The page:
Planting Grass for a New Lawn (2024)

You've probably heard lots of advice from your neighbors about starting a new lawn. They might say that it's hard work best left to professionals or that you should bite the bullet and pay for sod. The fact is, you can save money and be successful starting a new lawn from seed, no matter what the neighbors say! All it takes is a little preparation, some quality grass seed matched to your growing conditions, well-prepared soil, and a bit of patience.

Here's how to plant grass seed for a beautiful lawn.

1. Time It Right

2. Choose the Correct Grass Seed

3. Test Your Soil

4. Prepare Your Soil

5. Even Out the Surface

6. Seed and Feed on the Same Day

7. Cover Up

8. Keep on Watering

9. Maintain Your Lawn

1. Time It Right

Make sure you wait for the right time of year to plant new grass seed. If you're planting cool-season grasses like Kentucky bluegrass, perennial ryegrass, or tall fescue, the best time to plant is inspringor early fall. If you plant cool-season grasses in the summer or winter, there is a good chance the seeds won't establish or the new grass won't survive the extreme heat and cold. If you're planting warm-season grasses like zoysia, centipede, or bermudagrass, early summer is the best time to plant. Warm-season grass seed needs the soil to be warm before it will germinate.

2. Choose the Correct Grass Seed

Choose a grass that is right for your lifestyle, budget, and location. Start by thinking about the type of lawn you want and the growing conditions in your area. Will the lawn get full sun or partial? Will it get a lot of foot traffic or be used by pets? If you're unsure what type of grass you should grow, check out ourGrass Seed Identifier article, which will help you find a grass type that matches your growing conditions.

3. Test Your Soil (Optional)

Fortunately, you can get beautiful results without a soil test as long as you prepare the soil correctly before planting and follow up with proper maintenance after planting. However, if you'd prefer to know exactly what's going on in your soil, you can have your soil analyzed by your county's cooperative extension service. The results will tell you which nutrients and amendments (and how much of each) to add to your soil to improve it.

You can even do some basic soil testing yourself with a soil test kit. The ideal soil pH for most grass types is between 6.0 and 7.0. If your soil is too acidic (pH under 6.0), add groundlimestoneto the soil. If your soil is too alkaline (pH over 7.0), add compost, composted manure, or sulfur to the soil. No matter what you add, be sure to follow all product instructions.

4. Prepare Your Soil

Once you've chosen the area for your future lawn, you'll want to prepare the soil before seeding. First, use a sharp shovel to remove any existing grass, or, if it is a large area, rent a sod cutter to get the job done faster. Then, take a walk around and inspect the area. Remove large rocks and debris, fill in low spots, and if your soil is compacted, work it over with a tiller. Your goal is to break the soil down to pea- or marble-sized particles, which will serve as a welcome mat for the grass seed.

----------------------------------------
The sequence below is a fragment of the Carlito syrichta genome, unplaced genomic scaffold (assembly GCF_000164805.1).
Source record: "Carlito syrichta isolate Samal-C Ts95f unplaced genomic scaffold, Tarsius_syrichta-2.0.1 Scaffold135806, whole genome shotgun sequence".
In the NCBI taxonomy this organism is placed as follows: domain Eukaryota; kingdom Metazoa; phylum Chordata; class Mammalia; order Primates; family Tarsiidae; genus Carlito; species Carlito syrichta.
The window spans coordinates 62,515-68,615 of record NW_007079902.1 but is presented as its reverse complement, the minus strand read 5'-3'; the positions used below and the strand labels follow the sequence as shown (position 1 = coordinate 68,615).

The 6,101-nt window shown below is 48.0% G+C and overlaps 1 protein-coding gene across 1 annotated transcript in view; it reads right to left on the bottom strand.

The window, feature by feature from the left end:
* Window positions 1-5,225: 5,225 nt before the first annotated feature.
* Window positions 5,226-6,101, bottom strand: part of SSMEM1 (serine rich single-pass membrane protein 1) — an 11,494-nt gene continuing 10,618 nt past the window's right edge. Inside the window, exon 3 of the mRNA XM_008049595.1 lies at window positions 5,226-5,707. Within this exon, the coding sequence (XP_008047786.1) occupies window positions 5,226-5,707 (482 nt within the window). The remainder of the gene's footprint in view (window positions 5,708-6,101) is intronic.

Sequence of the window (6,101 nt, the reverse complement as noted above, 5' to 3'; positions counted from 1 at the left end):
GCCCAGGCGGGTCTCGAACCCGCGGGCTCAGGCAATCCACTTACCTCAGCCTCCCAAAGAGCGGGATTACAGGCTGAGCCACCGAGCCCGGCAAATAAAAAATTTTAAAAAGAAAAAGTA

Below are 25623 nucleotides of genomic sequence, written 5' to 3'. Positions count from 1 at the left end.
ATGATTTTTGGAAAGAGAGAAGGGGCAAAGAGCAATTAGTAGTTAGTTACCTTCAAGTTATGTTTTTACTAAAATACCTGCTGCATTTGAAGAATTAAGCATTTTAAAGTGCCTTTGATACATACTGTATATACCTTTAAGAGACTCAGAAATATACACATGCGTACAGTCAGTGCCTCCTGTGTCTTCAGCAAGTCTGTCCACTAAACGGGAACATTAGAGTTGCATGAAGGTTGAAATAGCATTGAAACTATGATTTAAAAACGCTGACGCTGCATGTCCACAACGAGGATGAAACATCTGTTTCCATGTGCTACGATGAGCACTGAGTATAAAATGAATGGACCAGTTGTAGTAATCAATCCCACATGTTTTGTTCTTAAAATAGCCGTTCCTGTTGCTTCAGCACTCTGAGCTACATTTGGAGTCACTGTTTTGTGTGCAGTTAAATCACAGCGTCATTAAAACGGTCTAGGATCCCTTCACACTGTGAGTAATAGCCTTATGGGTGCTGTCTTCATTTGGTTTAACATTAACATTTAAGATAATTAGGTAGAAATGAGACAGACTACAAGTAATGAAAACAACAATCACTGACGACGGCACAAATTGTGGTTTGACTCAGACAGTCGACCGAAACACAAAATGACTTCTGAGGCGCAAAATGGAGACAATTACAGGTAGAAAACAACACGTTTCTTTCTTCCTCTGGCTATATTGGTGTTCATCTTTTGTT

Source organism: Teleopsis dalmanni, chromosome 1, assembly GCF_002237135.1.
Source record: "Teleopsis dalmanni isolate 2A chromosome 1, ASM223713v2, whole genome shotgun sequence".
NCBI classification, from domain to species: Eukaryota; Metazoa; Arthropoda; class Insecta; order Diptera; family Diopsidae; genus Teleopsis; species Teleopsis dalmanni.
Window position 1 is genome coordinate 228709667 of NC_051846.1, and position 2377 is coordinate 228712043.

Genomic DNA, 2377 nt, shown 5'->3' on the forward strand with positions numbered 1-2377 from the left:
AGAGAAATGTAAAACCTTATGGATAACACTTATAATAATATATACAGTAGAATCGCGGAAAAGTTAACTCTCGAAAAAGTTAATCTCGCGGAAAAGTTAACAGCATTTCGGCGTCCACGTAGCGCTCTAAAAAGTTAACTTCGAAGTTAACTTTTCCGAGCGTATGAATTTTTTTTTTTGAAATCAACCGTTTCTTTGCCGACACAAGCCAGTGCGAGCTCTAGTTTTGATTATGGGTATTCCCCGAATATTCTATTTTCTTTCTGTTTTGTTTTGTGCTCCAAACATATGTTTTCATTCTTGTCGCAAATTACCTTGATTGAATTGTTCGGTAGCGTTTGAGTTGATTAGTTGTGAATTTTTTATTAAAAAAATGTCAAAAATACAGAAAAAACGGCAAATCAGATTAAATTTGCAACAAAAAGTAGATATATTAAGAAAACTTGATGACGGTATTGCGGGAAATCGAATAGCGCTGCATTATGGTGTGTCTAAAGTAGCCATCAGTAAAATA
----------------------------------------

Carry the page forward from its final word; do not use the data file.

5. Even Out the Surface

You don't want peaks and valleys in your new lawn. Use a bow rake (also called a garden rake) to make the surface as even as possible. As you rake, remove any rocks or debris you come across. At this point, you might be tempted to bring in new topsoil. That's not a good idea, since it may contain weed seeds that are tough to control. Instead, to improve soil quality, rake in several bags ofScotts® Turf Builder® Lawn Soil™, which contains a blend of rich, composted materials to create an excellent seed-growing environment.

6. Seed and Feed on the Same Day

Once your soil is prepped, it's time to seed your new lawn. At the same time, it's important to give your new grass seedlings a head start by feeding them. With a granular lawn food specially formulated for new grass, likeScotts® Starter® Lawn Food for New Grass, you can feed your new lawn the same day you seed it. (Be sure to read the directions on the package since not all lawn foods are meant to be applied at seeding time.) Which goes on first, the grass seed or the fertilizer? It's up to you.

Have issues with weeds?Scotts® Turf Builder® Triple Action Built For Seedingwill feed your new grass while preventing annoying weeds like dandelions and crabgrass for up to 6 weeks. It also gives new grass a jumpstart so it can grow fast and thick.

Another option is to save yourself some time and combine the feeding and seeding with. Thanks to its unique combination of seed and fertilizer, your grass will grow twice as fast as it would if you were using seed alone, giving you a thick, green lawn in just weeks.

Different types of grass seed and fertilizer require different spreader settings for optimal coverage. Check the bag to make sure you're choosing the right setting for your individual spreader. (Don't have a spreader?Find the right one for your lawn right here.) Apply the product to the perimeter first, which allows you to fill in the rest of the lawn without worrying about missing any of the edges. Similar to a mowing pattern, seed and feed your lawn with slightly overlapping passes. Avoid getting grass seed or fertilizer in your garden beds or on your sidewalk or driveway.

7. Cover Up

After you finish laying down the grass seed and lawn food, cover both with a thin layer of soil to help keep the grass seed from drying out and washing away. You can do this by laying down a small layer (less than 1/4inch) ofScotts® Turf Builder® Lawn Soil™over the seeded area and gently dragging the back of a rake over it. On hills, mulch with a thin layer of straw to keep seeds from washing away; just be sure you can plainly see the seedbed beneath the straw. You can also mulch the rest of your new lawn with straw to help cut back on water use.

8. Keep on Watering